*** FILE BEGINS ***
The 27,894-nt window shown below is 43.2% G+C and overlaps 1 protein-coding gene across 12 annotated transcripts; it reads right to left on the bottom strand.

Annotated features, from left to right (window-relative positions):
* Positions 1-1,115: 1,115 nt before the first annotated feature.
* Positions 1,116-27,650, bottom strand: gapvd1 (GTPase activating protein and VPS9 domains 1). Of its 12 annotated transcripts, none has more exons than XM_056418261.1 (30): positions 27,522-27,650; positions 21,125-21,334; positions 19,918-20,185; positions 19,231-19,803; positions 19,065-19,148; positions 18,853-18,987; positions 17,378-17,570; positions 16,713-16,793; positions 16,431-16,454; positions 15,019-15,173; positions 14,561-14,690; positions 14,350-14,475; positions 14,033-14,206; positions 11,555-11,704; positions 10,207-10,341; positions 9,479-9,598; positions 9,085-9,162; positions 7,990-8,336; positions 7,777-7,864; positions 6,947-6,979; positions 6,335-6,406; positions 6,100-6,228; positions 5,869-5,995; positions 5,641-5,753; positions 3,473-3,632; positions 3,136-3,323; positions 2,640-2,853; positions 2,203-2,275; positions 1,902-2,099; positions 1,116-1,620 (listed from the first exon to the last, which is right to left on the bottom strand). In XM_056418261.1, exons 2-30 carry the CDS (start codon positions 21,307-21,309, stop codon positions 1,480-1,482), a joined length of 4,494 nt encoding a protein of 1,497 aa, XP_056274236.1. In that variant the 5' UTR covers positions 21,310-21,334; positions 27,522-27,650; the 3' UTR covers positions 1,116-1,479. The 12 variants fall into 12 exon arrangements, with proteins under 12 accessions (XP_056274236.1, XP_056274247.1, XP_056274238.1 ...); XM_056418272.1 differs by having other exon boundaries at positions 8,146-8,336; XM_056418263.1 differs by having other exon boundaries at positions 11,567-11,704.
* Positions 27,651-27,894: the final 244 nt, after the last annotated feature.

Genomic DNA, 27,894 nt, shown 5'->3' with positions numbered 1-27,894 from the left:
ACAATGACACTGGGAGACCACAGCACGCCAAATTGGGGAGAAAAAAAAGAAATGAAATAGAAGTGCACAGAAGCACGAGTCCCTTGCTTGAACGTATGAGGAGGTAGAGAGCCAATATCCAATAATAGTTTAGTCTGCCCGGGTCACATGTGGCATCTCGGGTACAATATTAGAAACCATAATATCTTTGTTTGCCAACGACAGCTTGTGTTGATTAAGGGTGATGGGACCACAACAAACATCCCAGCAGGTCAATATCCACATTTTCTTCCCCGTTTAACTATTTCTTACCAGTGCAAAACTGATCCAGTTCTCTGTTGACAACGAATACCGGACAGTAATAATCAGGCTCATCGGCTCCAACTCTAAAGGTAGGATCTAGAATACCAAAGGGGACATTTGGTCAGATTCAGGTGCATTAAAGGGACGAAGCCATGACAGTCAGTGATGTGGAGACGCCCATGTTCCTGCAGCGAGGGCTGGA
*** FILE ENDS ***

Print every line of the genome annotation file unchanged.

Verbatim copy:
The 27,894-nt window shown below is 43.2% G+C and overlaps 1 protein-coding gene across 12 annotated transcripts; it reads right to left on the bottom strand.

Annotated features, from left to right (window-relative positions):
* Positions 1-1,115: 1,115 nt before the first annotated feature.
* Positions 1,116-27,650, bottom strand: gapvd1 (GTPase activating protein and VPS9 domains 1). Of its 12 annotated transcripts, none has more exons than XM_056418261.1 (30): positions 27,522-27,650; positions 21,125-21,334; positions 19,918-20,185; positions 19,231-19,803; positions 19,065-19,148; positions 18,853-18,987; positions 17,378-17,570; positions 16,713-16,793; positions 16,431-16,454; positions 15,019-15,173; positions 14,561-14,690; positions 14,350-14,475; positions 14,033-14,206; positions 11,555-11,704; positions 10,207-10,341; positions 9,479-9,598; positions 9,085-9,162; positions 7,990-8,336; positions 7,777-7,864; positions 6,947-6,979; positions 6,335-6,406; positions 6,100-6,228; positions 5,869-5,995; positions 5,641-5,753; positions 3,473-3,632; positions 3,136-3,323; positions 2,640-2,853; positions 2,203-2,275; positions 1,902-2,099; positions 1,116-1,620 (listed from the first exon to the last, which is right to left on the bottom strand). In XM_056418261.1, exons 2-30 carry the CDS (start codon positions 21,307-21,309, stop codon positions 1,480-1,482), a joined length of 4,494 nt encoding a protein of 1,497 aa, XP_056274236.1. In that variant the 5' UTR covers positions 21,310-21,334; positions 27,522-27,650; the 3' UTR covers positions 1,116-1,479. The 12 variants fall into 12 exon arrangements, with proteins under 12 accessions (XP_056274236.1, XP_056274247.1, XP_056274238.1 ...); XM_056418272.1 differs by having other exon boundaries at positions 8,146-8,336; XM_056418263.1 differs by having other exon boundaries at positions 11,567-11,704.
* Positions 27,651-27,894: the final 244 nt, after the last annotated feature.

Genomic DNA, 27,894 nt, shown 5'->3' with positions numbered 1-27,894 from the left:
ACAATGACACTGGGAGACCACAGCACGCCAAATTGGGGAGAAAAAAAAGAAATGAAATAGAAGTGCACAGAAGCACGAGTCCCTTGCTTGAACGTATGAGGAGGTAGAGAGCCAATATCCAATAATAGTTTAGTCTGCCCGGGTCACATGTGGCATCTCGGGTACAATATTAGAAACCATAATATCTTTGTTTGCCAACGACAGCTTGTGTTGATTAAGGGTGATGGGACCACAACAAACATCCCAGCAGGTCAATATCCACATTTTCTTCCCCGTTTAACTATTTCTTACCAGTGCAAAACTGATCCAGTTCTCTGTTGACAACGAATACCGGACAGTAATAATCAGGCTCATCGGCTCCAACTCTAAAGGTAGGATCTAGAATACCAAAGGGGACATTTGGTCAGATTCAGGTGCATTAAAGGGACGAAGCCATGACAGTCAGTGATGTGGAGACGCCCATGTTCCTGCAGCGAGGGCTGGA